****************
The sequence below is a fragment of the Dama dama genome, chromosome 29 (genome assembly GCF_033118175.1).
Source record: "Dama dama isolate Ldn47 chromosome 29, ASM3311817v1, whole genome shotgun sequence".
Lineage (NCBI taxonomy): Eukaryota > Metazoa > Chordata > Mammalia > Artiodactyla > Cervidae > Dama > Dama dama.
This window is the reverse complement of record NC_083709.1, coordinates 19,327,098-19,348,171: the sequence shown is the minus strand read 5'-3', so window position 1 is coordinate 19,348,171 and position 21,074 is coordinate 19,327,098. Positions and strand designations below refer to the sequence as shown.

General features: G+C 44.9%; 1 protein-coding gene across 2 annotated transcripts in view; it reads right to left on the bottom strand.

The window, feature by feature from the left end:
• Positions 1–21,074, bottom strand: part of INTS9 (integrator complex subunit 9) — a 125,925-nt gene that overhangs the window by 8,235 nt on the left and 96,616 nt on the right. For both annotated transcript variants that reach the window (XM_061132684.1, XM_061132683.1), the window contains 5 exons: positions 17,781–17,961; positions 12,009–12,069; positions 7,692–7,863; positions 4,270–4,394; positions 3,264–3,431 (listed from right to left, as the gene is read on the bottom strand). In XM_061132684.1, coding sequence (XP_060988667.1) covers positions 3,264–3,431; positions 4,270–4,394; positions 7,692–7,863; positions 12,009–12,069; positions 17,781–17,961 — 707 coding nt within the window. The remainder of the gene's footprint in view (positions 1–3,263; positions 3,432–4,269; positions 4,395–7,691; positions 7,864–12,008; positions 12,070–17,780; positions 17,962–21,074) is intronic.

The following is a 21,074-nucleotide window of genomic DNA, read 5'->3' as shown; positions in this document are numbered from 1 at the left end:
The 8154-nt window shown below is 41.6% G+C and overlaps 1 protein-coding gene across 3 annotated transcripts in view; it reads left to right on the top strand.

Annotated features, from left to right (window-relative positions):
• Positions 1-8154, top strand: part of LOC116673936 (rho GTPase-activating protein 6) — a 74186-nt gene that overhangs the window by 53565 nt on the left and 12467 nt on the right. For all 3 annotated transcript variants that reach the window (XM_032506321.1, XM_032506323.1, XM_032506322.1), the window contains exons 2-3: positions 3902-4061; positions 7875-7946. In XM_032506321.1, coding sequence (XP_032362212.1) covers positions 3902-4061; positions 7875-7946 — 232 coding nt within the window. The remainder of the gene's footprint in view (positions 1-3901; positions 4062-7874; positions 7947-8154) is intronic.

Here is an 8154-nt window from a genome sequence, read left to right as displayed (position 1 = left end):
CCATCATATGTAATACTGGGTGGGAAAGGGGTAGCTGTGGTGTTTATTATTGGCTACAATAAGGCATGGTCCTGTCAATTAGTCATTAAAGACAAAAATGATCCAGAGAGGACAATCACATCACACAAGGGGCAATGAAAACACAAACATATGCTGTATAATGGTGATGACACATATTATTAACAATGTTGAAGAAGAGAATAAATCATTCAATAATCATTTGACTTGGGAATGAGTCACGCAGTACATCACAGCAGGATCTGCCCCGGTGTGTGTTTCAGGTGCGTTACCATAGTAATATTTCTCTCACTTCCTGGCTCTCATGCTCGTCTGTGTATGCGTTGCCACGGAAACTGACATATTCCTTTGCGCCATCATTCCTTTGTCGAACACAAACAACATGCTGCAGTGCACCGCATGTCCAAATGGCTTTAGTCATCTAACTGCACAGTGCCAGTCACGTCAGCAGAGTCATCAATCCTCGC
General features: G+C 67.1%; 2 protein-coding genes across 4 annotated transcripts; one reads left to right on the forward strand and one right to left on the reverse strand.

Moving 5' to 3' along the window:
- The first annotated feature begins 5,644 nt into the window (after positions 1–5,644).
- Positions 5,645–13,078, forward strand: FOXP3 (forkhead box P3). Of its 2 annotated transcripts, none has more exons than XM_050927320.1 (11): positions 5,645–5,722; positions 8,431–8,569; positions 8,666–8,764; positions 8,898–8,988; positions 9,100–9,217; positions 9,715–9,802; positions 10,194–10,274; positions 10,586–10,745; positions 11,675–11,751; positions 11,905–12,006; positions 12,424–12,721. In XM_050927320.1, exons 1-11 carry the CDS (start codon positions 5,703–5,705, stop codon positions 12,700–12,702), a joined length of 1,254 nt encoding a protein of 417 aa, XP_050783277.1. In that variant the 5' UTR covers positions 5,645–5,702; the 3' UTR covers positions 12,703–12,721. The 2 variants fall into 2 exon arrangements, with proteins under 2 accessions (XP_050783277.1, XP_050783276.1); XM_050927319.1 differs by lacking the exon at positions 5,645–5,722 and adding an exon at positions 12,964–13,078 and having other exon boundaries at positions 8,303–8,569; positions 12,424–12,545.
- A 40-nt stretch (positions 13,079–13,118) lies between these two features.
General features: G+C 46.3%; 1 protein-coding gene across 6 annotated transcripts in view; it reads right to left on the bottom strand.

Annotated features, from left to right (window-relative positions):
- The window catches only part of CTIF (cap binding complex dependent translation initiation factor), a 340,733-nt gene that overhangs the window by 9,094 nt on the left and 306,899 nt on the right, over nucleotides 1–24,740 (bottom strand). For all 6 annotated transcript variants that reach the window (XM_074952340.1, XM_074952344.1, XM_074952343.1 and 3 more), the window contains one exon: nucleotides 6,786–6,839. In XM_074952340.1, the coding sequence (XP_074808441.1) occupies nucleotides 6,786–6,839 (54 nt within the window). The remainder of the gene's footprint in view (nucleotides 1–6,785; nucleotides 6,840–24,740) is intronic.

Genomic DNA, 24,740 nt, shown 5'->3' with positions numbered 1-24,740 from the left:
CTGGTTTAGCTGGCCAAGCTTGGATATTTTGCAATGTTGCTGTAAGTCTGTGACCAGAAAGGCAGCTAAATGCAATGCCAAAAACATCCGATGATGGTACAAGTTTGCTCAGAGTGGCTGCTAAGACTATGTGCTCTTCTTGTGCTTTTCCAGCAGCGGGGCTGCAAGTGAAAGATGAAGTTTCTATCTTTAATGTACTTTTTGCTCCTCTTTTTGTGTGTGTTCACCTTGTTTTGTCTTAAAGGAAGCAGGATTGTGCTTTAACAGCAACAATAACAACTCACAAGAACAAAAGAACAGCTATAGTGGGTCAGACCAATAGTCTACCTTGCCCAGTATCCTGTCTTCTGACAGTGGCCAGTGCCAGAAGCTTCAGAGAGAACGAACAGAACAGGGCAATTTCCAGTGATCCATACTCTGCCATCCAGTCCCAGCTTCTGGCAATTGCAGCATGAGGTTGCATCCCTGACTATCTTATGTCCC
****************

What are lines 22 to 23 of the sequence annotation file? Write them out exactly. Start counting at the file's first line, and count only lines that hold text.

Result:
Genomic DNA, 24,740 nt, shown 5'->3' with positions numbered 1-24,740 from the left:
CTGGTTTAGCTGGCCAAGCTTGGATATTTTGCAATGTTGCTGTAAGTCTGTGACCAGAAAGGCAGCTAAATGCAATGCCAAAAACATCCGATGATGGTACAAGTTTGCTCAGAGTGGCTGCTAAGACTATGTGCTCTTCTTGTGCTTTTCCAGCAGCGGGGCTGCAAGTGAAAGATGAAGTTTCTATCTTTAATGTACTTTTTGCTCCTCTTTTTGTGTGTGTTCACCTTGTTTTGTCTTAAAGGAAGCAGGATTGTGCTTTAACAGCAACAATAACAACTCACAAGAACAAAAGAACAGCTATAGTGGGTCAGACCAATAGTCTACCTTGCCCAGTATCCTGTCTTCTGACAGTGGCCAGTGCCAGAAGCTTCAGAGAGAACGAACAGAACAGGGCAATTTCCAGTGATCCATACTCTGCCATCCAGTCCCAGCTTCTGGCAATTGCAGCATGAGGTTGCATCCCTGACTATCTTATGTCCC